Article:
Several factors may predispose a resident physician to become a minimizer. For example, resident burnout and overwhelming caseloads can contribute to the desire to decrease work by any means necessary. There are several ways a minimizer can accomplish this goal on inpatient rounds. First, a minimizer may present an important or acute problem as an “outpatient issue” that does not require inpatient workup. Second, minimizers may avoid requesting necessary consults, particularly those associated with intensive workups such as neurology, infectious disease, and rheumatology. Minimizers would claim that this is because of a concern of an unnecessary “costly workup,” when in reality they fear discovery of new problems, more tests to follow-up, and a potentially prolonged length of stay. Ironically, an institutional focus on hospital throughput can reinforce minimizers since the attending physicians or the hospital administrators may applaud them for avoiding “extra nights” in the hospital.

In addition to high workloads, inadequate clinical expertise favors the creation of minimizers. Although resident physicians may be aware that the probability of a rare disease is low, they may not recognize when ruling it out is appropriate. Thus, they could dismiss subtle cues or patterns that point to the need for further workup. Although attending physicians serve as a safety net, it could take time for them to recognize a resident minimizer who may be presenting biased information that influences their clinical decisions. Moreover, attending physicians may avoid further probing so that they are not perceived as promoting overuse and waste.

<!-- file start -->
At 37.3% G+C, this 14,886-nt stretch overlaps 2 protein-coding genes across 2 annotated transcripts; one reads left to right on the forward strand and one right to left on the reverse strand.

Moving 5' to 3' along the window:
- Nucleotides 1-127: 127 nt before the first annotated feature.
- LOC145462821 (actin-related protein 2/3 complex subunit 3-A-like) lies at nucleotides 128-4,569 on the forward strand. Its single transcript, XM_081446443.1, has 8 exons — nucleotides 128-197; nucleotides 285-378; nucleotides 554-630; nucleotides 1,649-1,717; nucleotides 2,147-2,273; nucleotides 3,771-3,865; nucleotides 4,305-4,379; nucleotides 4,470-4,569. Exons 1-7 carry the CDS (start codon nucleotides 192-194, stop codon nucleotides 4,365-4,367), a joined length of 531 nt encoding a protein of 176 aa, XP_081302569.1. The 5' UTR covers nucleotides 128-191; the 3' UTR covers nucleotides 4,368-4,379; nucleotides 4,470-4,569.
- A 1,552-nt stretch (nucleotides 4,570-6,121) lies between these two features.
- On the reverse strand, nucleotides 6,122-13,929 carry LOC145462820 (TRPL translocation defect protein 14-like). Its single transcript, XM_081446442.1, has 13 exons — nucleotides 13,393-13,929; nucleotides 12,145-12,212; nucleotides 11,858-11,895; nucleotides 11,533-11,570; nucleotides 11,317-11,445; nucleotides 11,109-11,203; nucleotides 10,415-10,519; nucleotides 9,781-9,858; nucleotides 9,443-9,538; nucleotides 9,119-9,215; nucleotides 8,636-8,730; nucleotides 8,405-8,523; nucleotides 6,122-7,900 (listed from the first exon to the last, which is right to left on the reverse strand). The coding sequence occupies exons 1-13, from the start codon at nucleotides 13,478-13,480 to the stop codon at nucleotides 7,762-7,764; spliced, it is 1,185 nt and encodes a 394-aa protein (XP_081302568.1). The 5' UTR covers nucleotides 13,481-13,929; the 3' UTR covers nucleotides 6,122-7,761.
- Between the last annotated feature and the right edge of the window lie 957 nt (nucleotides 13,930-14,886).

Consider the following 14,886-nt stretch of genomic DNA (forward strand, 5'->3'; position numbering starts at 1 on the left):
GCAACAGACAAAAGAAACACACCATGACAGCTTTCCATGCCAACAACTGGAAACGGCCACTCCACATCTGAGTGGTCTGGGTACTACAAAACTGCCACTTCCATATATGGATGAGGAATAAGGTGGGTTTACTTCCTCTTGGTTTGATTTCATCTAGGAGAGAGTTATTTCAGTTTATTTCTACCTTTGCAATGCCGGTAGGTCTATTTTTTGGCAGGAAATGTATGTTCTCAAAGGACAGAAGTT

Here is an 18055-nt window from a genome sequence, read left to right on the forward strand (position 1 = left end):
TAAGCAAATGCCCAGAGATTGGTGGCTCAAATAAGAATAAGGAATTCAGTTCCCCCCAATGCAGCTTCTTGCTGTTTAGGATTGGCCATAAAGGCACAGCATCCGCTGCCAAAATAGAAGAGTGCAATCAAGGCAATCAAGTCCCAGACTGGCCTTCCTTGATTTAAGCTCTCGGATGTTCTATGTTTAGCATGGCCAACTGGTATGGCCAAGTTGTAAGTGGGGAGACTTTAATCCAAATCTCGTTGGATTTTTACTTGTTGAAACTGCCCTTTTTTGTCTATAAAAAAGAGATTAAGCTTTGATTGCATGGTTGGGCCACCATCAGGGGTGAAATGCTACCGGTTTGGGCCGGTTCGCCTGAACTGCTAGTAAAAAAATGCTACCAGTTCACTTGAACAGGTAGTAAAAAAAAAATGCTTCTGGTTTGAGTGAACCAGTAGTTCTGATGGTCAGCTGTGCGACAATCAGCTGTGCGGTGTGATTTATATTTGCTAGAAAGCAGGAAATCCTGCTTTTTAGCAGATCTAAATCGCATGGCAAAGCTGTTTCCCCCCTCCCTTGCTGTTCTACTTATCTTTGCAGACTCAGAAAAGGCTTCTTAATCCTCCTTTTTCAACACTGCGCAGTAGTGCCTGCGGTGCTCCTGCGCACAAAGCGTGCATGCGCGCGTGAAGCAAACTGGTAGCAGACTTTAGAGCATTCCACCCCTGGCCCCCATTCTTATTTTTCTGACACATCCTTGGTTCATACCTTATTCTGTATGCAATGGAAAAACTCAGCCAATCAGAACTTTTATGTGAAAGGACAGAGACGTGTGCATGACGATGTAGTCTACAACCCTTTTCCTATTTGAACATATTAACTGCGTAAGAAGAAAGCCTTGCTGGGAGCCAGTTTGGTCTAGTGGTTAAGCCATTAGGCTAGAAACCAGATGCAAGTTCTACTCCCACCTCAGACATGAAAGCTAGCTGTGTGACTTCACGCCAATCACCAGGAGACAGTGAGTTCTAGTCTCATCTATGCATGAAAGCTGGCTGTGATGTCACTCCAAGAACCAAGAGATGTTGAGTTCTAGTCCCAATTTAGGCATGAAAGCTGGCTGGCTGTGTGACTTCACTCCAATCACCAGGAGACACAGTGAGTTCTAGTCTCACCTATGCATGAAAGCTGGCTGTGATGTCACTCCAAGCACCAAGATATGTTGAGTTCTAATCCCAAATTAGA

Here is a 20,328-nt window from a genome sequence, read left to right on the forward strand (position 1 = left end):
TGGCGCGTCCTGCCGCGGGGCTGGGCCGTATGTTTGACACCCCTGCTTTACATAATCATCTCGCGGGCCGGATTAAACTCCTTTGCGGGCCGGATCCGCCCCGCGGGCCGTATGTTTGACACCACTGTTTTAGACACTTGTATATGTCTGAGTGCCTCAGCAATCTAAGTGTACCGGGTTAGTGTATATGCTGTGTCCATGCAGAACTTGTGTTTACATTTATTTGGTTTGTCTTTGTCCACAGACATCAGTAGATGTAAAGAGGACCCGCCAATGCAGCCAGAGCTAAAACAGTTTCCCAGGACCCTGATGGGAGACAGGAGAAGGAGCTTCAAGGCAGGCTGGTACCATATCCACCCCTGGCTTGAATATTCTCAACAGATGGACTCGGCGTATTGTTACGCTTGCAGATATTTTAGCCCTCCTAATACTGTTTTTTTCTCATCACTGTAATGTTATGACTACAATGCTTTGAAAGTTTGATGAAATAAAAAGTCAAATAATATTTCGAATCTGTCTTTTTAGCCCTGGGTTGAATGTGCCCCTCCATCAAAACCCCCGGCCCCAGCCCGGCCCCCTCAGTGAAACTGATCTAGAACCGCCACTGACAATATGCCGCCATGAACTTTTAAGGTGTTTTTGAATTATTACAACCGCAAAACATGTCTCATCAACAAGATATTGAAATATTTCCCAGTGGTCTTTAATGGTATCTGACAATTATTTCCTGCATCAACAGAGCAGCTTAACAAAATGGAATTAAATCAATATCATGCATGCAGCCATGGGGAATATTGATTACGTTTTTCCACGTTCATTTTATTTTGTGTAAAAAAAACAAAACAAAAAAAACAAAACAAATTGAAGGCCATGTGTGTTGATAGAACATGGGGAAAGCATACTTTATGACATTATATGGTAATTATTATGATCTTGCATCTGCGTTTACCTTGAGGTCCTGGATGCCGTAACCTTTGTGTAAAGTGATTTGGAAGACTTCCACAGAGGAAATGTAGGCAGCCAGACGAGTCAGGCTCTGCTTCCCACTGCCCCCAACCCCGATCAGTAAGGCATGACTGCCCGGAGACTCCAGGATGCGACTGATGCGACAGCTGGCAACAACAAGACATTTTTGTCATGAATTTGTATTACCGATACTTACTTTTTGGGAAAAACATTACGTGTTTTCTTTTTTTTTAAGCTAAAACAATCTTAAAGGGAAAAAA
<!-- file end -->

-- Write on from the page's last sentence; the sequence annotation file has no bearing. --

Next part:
There are several dangers posed by minimizers, but the most concerning is the impact on patients. Missed diagnoses are a common source of patient maltreatment and contribute to avoidable deaths.6 Patients treated by minimizers may continue to experience their acute problem or have to be readmitted because of inadequate treatment. These patients may also lose faith or their trust in the medical system because of inattention to their problems. In fact, minimizing behaviors could have the greatest negative impact on the most vulnerable patients, who often cannot advocate for themselves or who may face conscious and unconscious biases, such as assumptions that they are “pain medication-seeking.”

In addition to harming patients, minimizers can jeopardize learning opportunities. A minimizer resident squanders the chance to recognize and contribute toward caring for a patient with a rare disease, diminishing their overall clinical development. Other trainees lose the opportunity to learn due to consultations or procedures never obtained. Lastly, as inappropriate attitudes and practices of minimizers spread through the hidden curriculum, particularly to medical students beginning their training, the overall clinical learning environment suffers.